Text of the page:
Fraport’s CEO, Dr Stefan Schulte, sits down with PTW to share his thoughts ahead of opening next April’s Passenger Terminal Expo & Conference in Frankfurt, in an interview first published in the January 2024 issue of Passenger Terminal World magazine.
What is the most important aspect of your job? How has this changed?
My number-one priority is driving Fraport AG’s further development and success. But no matter how the world and our market develop, my colleagues on the executive board and I, despite having different responsibilities, must find the right answers to difficult questions as a team. While I play a guiding role as CEO, I don’t want to assert myself too much – because leadership always also means teamwork. Putting this principle into practice is especially important to me.
The biggest disruption was caused by the Covid-19 pandemic. From day one it became more important for me not only to represent the company very strongly toward the outside world, but – and this is key – also inwardly. I’m not saying that this wasn’t previously the case. However, the intensity and frequency with which the entire executive board team addressed all our employees increased massively. Above all it was important to us to reduce uncertainties by providing a clear assessment of the situation and explaining how our measures fitted in. As a result, the dialog with our employees reached a completely new level of quality that we now want to retain above and beyond the crisis.
Describe your role.
Fraport AG is one of the world’s leading companies in the airport business, with 29 airports on four continents. In the first nine months of 2023 alone we welcomed a total of more than 132 million passengers.
As the chairman of the executive board I head the Fraport Group, which has more than 18,000 employees at Frankfurt. In this role I am the board member responsible for Fraport’s international activities and services business segment. My duties include driving the development of our international portfolio within the scope of our Global Investments and Management division.
Currently we’re carrying out two major expansion projects. One is devoted to doubling capacity in Antalya on the Turkish Riviera, now that our concession there has been renewed. We have already completed more than half of the expansion project. We’re also continuing to drive the development of our airport in Lima, Peru, with the goal of turning it into South America’s most modern hub. A new terminal will begin operating right on schedule at the end of 2024 and take the travel experience to an entirely new level.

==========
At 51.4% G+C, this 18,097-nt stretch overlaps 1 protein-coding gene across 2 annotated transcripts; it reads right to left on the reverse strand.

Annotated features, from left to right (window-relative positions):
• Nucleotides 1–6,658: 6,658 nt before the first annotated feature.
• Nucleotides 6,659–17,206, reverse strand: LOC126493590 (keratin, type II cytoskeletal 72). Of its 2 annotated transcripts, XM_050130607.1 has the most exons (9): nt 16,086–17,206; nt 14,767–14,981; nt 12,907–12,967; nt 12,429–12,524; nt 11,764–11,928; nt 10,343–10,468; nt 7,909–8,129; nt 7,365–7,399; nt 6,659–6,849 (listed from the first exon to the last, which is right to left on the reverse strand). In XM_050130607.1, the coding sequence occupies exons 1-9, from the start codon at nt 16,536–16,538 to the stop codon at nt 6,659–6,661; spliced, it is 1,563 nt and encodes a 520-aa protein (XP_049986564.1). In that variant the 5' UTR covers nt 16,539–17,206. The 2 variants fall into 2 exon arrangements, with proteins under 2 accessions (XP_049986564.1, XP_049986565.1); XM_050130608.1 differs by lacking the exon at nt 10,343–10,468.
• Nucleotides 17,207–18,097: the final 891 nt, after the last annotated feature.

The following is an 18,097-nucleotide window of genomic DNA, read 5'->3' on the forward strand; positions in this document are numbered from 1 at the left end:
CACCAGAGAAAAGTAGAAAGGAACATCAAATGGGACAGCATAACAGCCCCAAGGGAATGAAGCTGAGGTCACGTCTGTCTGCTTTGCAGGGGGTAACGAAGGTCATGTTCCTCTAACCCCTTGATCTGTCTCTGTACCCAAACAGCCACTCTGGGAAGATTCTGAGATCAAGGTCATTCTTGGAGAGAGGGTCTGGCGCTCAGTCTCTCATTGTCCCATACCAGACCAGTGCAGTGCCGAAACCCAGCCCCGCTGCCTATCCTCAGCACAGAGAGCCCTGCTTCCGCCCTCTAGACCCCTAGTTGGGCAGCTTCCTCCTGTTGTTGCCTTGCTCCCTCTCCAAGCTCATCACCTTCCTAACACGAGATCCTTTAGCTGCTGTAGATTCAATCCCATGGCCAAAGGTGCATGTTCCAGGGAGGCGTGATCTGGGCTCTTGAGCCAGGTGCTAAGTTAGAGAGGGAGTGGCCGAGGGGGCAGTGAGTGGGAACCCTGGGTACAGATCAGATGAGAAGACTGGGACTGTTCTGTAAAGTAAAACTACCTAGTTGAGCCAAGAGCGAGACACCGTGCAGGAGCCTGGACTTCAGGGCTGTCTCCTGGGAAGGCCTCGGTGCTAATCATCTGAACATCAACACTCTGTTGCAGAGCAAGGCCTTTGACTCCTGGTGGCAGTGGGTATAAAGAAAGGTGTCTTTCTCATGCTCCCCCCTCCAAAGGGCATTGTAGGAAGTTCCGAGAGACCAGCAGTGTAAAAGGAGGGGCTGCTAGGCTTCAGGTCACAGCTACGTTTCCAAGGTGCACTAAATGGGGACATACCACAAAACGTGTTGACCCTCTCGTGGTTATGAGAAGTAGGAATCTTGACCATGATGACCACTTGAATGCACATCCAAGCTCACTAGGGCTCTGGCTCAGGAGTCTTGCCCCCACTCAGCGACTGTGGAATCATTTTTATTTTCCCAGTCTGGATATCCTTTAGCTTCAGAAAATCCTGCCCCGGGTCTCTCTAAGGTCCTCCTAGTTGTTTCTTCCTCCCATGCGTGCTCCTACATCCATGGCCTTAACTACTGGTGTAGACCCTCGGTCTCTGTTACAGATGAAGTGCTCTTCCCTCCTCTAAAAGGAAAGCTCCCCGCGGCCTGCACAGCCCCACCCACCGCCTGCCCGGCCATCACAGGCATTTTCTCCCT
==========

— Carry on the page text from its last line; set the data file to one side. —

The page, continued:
Alongside our organic growth we also want to extend our reach. Most recently we have succeeded in doing this via our subsidiary Fraport USA, which will manage retail spaces at the Dulles and Reagan airports (IAD and DCA) in Washington, DC, starting in 2024.
The other organizational units I’m responsible for include Airport Expansion South, Corporate Development and Sustainability, and Corporate Communications. The first of these coordinates all the work involved in expanding Frankfurt Airport, where we’re investing about €4bn in the new Terminal 3. When it begins operating in 2026 it will initially give us additional capacity for 19 million passengers in the south of the airport. As a result we will not only advance Europe’s largest privately funded infrastructure project but also lock in lasting growth prospects for Germany’s gateway to the world.
What are your key goals for 2024 and beyond?
We expect traffic volumes at Frankfurt to continue recovering in 2024. So here we’ll continue focusing on improving quality – especially where our ground handling processes are concerned. To achieve this we’re hiring more personnel and systematically expanding our training activities. Going forward, for example, it will be possible for individuals to achieve the highest qualification in aircraft loading by completing a one-year loadmaster training course.
Especially at many of the tourism-dominated Group airports outside Germany, we have made major progress in recovering from the Covid-19 pandemic. Our 14 Greek airports, for example, have surpassed the record in passenger volumes they set in 2019. We also want to achieve this elsewhere in 2024 – at Antalya on the Turkish Mediterranean coast, for instance.
Parallel to this, during my new term as CEO I’m concentrating on steadily reducing the large debt that the company accumulated as a result of the pandemic, making strategic adjustments where required, and successfully completing the already mentioned important projects for driving our future growth.
How important is growth? Do you have a plan for Frankfurt to become Europe’s busiest airport?
Let me start with Germany. In our home market Frankfurt is not only by far the largest airport, but it is also recovering faster than all our domestic competitors. This illustrates just how strong our market position is. In the 2023 summer season FRA was already being used again by 86 airlines. Our offering expanded to include 292 non-stop services to destinations in 92 countries. We have also achieved the world’s best hub connectivity, which is a key metric in the aviation industry.
However, presented out of context this distorts the picture somewhat, because where passenger volumes are concerned, in Europe we’re currently wobbling between fourth and fifth place. The German aviation market is lagging behind the average growth rate for Europe as a whole due to structural problems. Their main cause is the fact that point-to-point traffic is currently expanding outside the German market. Those market players are focusing on achieving growth in less competitive and – a very important aspect – lower-cost countries where they don’t have to bear substantial government-imposed costs such as aviation taxes and fees for air traffic management and security checks.
In addition, where domestic German travel is concerned, we’re seeing an accelerating shift away from air to rail. Deutsche Bahn’s Sprinter services in particular look attractive to business travelers. As a result, flight volumes within Germany are still far short of pre-crisis levels. As a multimodal hub we’re already well connected here with our very popular regional and long-distance railway stations. And as a result of the ongoing expansion in connection with the new Terminal 3, which will add capacity for up to 25 million passengers a year when completed, we’re excellently positioned to continue ramping up our passenger volume up to around 90 million a year. So in the medium term we expect to once again be among the top three largest hub airports in western Europe.
What have been the biggest challenges so far in your role?